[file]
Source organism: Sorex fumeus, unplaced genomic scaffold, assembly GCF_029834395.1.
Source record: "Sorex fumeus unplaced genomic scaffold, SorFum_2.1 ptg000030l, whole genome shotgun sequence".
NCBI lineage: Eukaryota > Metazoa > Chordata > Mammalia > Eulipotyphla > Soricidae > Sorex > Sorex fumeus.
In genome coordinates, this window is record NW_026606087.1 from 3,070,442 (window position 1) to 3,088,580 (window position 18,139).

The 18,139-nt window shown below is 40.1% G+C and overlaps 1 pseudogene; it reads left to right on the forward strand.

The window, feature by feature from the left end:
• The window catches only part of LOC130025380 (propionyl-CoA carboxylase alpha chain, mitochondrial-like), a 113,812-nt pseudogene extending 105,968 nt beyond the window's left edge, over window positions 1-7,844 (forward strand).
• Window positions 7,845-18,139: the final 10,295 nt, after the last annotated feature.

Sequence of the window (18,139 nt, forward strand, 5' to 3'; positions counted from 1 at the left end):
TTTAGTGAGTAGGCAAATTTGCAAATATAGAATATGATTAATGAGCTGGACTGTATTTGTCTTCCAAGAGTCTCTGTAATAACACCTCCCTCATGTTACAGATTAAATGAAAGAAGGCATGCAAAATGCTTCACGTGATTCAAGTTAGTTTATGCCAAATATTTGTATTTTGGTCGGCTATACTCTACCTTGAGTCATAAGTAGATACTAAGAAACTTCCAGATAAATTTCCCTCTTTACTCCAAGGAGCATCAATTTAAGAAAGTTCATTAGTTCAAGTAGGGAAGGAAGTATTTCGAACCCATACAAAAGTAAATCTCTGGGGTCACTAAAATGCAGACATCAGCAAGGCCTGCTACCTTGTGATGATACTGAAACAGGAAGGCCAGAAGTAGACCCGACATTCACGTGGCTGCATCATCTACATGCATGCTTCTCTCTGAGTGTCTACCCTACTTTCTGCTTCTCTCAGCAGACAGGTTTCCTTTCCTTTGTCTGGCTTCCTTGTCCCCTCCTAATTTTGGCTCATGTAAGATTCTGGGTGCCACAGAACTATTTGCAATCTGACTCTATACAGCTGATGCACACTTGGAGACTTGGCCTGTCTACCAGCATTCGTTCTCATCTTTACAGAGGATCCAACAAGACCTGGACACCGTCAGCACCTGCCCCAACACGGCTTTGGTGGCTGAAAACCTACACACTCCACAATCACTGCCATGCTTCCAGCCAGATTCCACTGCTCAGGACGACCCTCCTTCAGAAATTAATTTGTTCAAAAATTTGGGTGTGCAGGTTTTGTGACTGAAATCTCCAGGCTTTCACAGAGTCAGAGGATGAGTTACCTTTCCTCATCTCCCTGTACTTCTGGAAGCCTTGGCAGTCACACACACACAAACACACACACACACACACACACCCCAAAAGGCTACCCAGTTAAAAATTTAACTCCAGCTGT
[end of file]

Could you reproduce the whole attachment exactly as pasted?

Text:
Source organism: Sorex fumeus, unplaced genomic scaffold, assembly GCF_029834395.1.
Source record: "Sorex fumeus unplaced genomic scaffold, SorFum_2.1 ptg000030l, whole genome shotgun sequence".
NCBI lineage: Eukaryota > Metazoa > Chordata > Mammalia > Eulipotyphla > Soricidae > Sorex > Sorex fumeus.
In genome coordinates, this window is record NW_026606087.1 from 3,070,442 (window position 1) to 3,088,580 (window position 18,139).

The 18,139-nt window shown below is 40.1% G+C and overlaps 1 pseudogene; it reads left to right on the forward strand.

The window, feature by feature from the left end:
• The window catches only part of LOC130025380 (propionyl-CoA carboxylase alpha chain, mitochondrial-like), a 113,812-nt pseudogene extending 105,968 nt beyond the window's left edge, over window positions 1-7,844 (forward strand).
• Window positions 7,845-18,139: the final 10,295 nt, after the last annotated feature.

Sequence of the window (18,139 nt, forward strand, 5' to 3'; positions counted from 1 at the left end):
TTTAGTGAGTAGGCAAATTTGCAAATATAGAATATGATTAATGAGCTGGACTGTATTTGTCTTCCAAGAGTCTCTGTAATAACACCTCCCTCATGTTACAGATTAAATGAAAGAAGGCATGCAAAATGCTTCACGTGATTCAAGTTAGTTTATGCCAAATATTTGTATTTTGGTCGGCTATACTCTACCTTGAGTCATAAGTAGATACTAAGAAACTTCCAGATAAATTTCCCTCTTTACTCCAAGGAGCATCAATTTAAGAAAGTTCATTAGTTCAAGTAGGGAAGGAAGTATTTCGAACCCATACAAAAGTAAATCTCTGGGGTCACTAAAATGCAGACATCAGCAAGGCCTGCTACCTTGTGATGATACTGAAACAGGAAGGCCAGAAGTAGACCCGACATTCACGTGGCTGCATCATCTACATGCATGCTTCTCTCTGAGTGTCTACCCTACTTTCTGCTTCTCTCAGCAGACAGGTTTCCTTTCCTTTGTCTGGCTTCCTTGTCCCCTCCTAATTTTGGCTCATGTAAGATTCTGGGTGCCACAGAACTATTTGCAATCTGACTCTATACAGCTGATGCACACTTGGAGACTTGGCCTGTCTACCAGCATTCGTTCTCATCTTTACAGAGGATCCAACAAGACCTGGACACCGTCAGCACCTGCCCCAACACGGCTTTGGTGGCTGAAAACCTACACACTCCACAATCACTGCCATGCTTCCAGCCAGATTCCACTGCTCAGGACGACCCTCCTTCAGAAATTAATTTGTTCAAAAATTTGGGTGTGCAGGTTTTGTGACTGAAATCTCCAGGCTTTCACAGAGTCAGAGGATGAGTTACCTTTCCTCATCTCCCTGTACTTCTGGAAGCCTTGGCAGTCACACACACACAAACACACACACACACACACACACCCCAAAAGGCTACCCAGTTAAAAATTTAACTCCAGCTGT